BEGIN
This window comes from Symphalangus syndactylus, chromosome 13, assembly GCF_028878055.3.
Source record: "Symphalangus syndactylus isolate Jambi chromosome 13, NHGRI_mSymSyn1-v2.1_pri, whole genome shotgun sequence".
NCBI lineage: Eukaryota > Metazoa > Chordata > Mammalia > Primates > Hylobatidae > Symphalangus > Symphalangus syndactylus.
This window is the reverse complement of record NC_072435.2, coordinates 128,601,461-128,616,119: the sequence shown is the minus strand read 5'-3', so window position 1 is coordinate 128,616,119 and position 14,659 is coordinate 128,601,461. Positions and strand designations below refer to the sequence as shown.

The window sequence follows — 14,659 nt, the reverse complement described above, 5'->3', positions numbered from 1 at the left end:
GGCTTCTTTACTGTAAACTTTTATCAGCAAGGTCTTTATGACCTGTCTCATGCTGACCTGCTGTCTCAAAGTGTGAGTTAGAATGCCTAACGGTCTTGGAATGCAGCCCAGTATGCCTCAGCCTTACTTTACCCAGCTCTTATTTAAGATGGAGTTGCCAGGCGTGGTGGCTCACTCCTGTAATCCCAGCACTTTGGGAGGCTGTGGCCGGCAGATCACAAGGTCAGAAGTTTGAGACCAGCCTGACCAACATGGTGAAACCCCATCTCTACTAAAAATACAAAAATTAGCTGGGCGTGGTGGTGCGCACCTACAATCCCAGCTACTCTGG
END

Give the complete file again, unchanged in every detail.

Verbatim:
This window comes from Symphalangus syndactylus, chromosome 13, assembly GCF_028878055.3.
Source record: "Symphalangus syndactylus isolate Jambi chromosome 13, NHGRI_mSymSyn1-v2.1_pri, whole genome shotgun sequence".
NCBI lineage: Eukaryota > Metazoa > Chordata > Mammalia > Primates > Hylobatidae > Symphalangus > Symphalangus syndactylus.
This window is the reverse complement of record NC_072435.2, coordinates 128,601,461-128,616,119: the sequence shown is the minus strand read 5'-3', so window position 1 is coordinate 128,616,119 and position 14,659 is coordinate 128,601,461. Positions and strand designations below refer to the sequence as shown.

The window sequence follows — 14,659 nt, the reverse complement described above, 5'->3', positions numbered from 1 at the left end:
GGCTTCTTTACTGTAAACTTTTATCAGCAAGGTCTTTATGACCTGTCTCATGCTGACCTGCTGTCTCAAAGTGTGAGTTAGAATGCCTAACGGTCTTGGAATGCAGCCCAGTATGCCTCAGCCTTACTTTACCCAGCTCTTATTTAAGATGGAGTTGCCAGGCGTGGTGGCTCACTCCTGTAATCCCAGCACTTTGGGAGGCTGTGGCCGGCAGATCACAAGGTCAGAAGTTTGAGACCAGCCTGACCAACATGGTGAAACCCCATCTCTACTAAAAATACAAAAATTAGCTGGGCGTGGTGGTGCGCACCTACAATCCCAGCTACTCTGG